I find questions like those hard to answer. How do I label something that is so internal, so me? Yes, I have had many teachers. I have practiced many forms of meditation– Transcendental Meditation, Mindfulness, and Vipassana. I have done standing meditations, moving meditations, mantras, visualizations, you name it. I love guided meditations, especially ones recorded by my healer. (She encodes her energy, facilitating a deeper state of relaxation and release.)  I set intentions sometimes hourly or by the minute– sending my positive thoughts out to the universe.

Choosing a type of meditation to practice is almost like choosing what to wear for me. Which one is going to serve me best or suit my mood or help me to shift? In my constant evolution of self, no doubt, my key to unlocking me is meditation.

No matter which meditation I choose to practice, I make sure to practice daily and I TRY to never judge it as good, bad, or anything in between. Some people might label their meditation as “good” when they go into a full trance and literally float out of their body. (Seriously, who needs drugs when you can experience a meditative high?) “Not so good” meditations might be those when your mind races like a monkey. I try not to judge because all meditative experiences are equally beneficial, whether I’m in a trance or swimming in my thoughts. Often mental chatter is a result of meditation stirring up stress and anxiety, sending them to the surface to be released.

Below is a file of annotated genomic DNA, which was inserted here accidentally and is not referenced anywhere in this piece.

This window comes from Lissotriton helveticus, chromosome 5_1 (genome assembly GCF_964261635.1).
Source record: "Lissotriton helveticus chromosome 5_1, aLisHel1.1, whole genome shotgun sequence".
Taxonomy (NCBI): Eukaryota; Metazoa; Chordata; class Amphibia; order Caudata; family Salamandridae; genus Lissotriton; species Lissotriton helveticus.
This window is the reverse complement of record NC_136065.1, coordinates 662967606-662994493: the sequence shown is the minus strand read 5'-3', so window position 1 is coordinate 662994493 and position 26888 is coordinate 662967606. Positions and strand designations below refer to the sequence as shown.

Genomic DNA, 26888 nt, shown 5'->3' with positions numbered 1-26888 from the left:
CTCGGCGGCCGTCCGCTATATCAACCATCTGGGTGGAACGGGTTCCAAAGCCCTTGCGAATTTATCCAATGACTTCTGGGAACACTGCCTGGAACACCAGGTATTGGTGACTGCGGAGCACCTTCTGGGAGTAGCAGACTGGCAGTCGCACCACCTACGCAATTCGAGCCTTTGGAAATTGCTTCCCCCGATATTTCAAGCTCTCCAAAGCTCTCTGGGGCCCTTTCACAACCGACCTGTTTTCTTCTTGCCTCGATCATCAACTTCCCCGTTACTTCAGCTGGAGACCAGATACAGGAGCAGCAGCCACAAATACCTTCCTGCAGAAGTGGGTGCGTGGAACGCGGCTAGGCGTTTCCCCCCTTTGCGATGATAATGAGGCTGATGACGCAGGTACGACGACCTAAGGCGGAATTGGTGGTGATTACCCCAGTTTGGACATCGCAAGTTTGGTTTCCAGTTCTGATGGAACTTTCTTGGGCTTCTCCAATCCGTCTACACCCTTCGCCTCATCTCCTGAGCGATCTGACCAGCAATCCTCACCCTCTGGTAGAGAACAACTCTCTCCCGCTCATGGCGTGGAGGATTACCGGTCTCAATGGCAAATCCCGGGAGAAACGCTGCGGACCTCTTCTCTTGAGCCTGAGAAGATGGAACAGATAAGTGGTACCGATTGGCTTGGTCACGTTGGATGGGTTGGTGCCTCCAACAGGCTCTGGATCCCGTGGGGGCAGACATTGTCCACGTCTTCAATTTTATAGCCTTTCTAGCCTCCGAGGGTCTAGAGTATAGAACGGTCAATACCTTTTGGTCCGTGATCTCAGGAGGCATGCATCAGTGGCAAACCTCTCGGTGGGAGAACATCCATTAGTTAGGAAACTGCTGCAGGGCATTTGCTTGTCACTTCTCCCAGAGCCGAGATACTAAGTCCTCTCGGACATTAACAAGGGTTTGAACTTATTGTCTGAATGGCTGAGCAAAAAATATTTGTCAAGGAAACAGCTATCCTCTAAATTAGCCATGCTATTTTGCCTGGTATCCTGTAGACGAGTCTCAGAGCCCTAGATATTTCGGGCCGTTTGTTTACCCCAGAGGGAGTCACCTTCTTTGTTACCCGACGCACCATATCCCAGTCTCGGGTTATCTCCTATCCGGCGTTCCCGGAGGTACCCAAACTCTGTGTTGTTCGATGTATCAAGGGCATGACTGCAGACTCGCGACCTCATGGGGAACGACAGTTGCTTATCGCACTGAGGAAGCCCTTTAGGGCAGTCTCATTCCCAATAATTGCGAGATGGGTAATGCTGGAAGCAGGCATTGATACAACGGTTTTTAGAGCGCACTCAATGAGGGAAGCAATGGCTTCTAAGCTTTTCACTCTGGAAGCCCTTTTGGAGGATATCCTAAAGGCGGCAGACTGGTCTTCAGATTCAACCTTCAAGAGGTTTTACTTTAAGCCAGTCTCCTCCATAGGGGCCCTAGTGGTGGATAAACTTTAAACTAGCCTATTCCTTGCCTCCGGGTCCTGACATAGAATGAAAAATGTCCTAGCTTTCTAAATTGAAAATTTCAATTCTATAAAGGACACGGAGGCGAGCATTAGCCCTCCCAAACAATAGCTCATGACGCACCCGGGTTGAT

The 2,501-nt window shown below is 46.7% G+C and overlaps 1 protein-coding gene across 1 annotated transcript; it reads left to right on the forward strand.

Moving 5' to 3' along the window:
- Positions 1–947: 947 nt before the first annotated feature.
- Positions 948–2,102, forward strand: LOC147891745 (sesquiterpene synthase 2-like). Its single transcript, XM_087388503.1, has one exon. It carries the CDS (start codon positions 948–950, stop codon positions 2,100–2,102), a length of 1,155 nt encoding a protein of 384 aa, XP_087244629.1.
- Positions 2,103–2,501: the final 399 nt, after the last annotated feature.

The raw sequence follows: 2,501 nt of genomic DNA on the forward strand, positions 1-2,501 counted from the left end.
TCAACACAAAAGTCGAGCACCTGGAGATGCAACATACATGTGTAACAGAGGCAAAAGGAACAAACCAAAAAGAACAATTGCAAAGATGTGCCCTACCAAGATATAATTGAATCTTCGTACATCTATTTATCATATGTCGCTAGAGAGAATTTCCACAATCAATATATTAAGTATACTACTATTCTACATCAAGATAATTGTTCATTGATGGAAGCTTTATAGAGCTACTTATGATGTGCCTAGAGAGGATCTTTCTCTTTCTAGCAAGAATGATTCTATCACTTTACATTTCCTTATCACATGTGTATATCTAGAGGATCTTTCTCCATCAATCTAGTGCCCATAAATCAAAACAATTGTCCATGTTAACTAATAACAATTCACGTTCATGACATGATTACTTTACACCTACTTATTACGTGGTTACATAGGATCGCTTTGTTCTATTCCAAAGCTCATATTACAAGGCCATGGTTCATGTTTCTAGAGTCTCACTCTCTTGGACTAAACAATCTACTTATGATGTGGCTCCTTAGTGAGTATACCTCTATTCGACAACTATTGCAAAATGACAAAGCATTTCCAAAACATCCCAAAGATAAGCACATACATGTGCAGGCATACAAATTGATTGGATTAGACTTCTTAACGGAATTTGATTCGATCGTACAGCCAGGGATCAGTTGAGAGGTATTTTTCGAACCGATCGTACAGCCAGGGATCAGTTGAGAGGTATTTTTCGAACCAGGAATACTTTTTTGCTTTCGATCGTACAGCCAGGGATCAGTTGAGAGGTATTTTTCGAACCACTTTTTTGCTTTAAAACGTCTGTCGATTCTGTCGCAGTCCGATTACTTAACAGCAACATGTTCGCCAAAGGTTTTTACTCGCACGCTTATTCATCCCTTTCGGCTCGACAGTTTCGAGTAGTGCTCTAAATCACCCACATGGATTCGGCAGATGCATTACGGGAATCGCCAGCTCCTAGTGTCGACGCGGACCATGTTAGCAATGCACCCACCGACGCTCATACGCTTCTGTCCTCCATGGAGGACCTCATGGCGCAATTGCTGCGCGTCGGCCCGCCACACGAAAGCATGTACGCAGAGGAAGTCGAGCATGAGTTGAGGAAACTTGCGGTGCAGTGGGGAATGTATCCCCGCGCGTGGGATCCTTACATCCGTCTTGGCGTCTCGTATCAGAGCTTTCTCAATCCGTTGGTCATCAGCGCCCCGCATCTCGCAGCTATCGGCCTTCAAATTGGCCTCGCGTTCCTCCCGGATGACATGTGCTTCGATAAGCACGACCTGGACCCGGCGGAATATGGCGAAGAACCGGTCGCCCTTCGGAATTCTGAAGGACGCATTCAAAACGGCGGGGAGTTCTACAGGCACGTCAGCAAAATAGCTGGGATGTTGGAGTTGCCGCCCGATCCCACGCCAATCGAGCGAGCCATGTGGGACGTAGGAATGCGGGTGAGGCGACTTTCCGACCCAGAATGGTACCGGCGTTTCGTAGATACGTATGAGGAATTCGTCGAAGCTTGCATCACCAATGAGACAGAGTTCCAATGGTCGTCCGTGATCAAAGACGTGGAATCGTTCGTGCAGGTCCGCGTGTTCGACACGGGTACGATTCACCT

Meditation clears my head, helps me to focus, regulates my moods, elevates feelings of love, kindness and compassion, and helps me to release crippling fears and have courage.

It increases productivity and is restorative; like a nap, but much more restful. It allows me to take notice and yet take no notice. It is a form of detachment. And, while meditation is supposed to quiet the thoughts, it also crystallizes them, bringing clarity. I can not write without first sitting in meditation. My favorite intention is for clarity of thought and articulation.

Most importantly, meditation facilitates a connection with myself and what I have discovered, a vast universe. As I go within, I essentially go out– discovering that life and living is so much bigger, more dynamic than we can ever imagine. Meditation is the practice of waking up.

Today, a lot of people seem to be meditating, especially celebrities – Oprah, Jerry Seinfeld, Rupert Murdoch, Gwyneth Paltrow, Russell Simmons, Donna Karan. Even hedge fund managers, like Ray Dalio, who attributed his success to 44 years of daily meditation. Companies that are aware of the perks bring in mindfulness coaches. Schools encourage meditation. Google offers employees courses like Search Inside Yourself, Neural Self-Hacking and Managing Your Energy— all just fun titles for meditation.  Every article I read on happiness mentions meditation. It may be trendy, but I am hopeful that meditation is here to stay.

Fortunately, there is no right or wrong way to meditate. You will never be graded! Thank goodness, because meditation is not always easy and it takes practice. We all need to work at being AWAKE. When I hear someone say they’re too busy to meditate I find it ironic, because the more time I devote to meditation, the more “time” I seem to have.

Since I began meditating, I often think back to a favorite childhood book,  Are you there God, It’s Me, Margaret? It is about a young girl searching for answers about herself and life. Since I was little, the title has always lingered. Maybe because Margaret and Mara share the first three letters, or maybe because I knew as a child that I too would one day ask similar questions. It took a long time to find the courage to ask, but I have, and in stillness, I’ve found answers.


What do you think?

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Eve Combemale
By Eve Combemale
20 - Community Member
6 years ago

Lovely, Mara...especially the idea that there is no "wrong" way to meditate. For those of us that have fallen out of practice, it's a gentle reminder to return.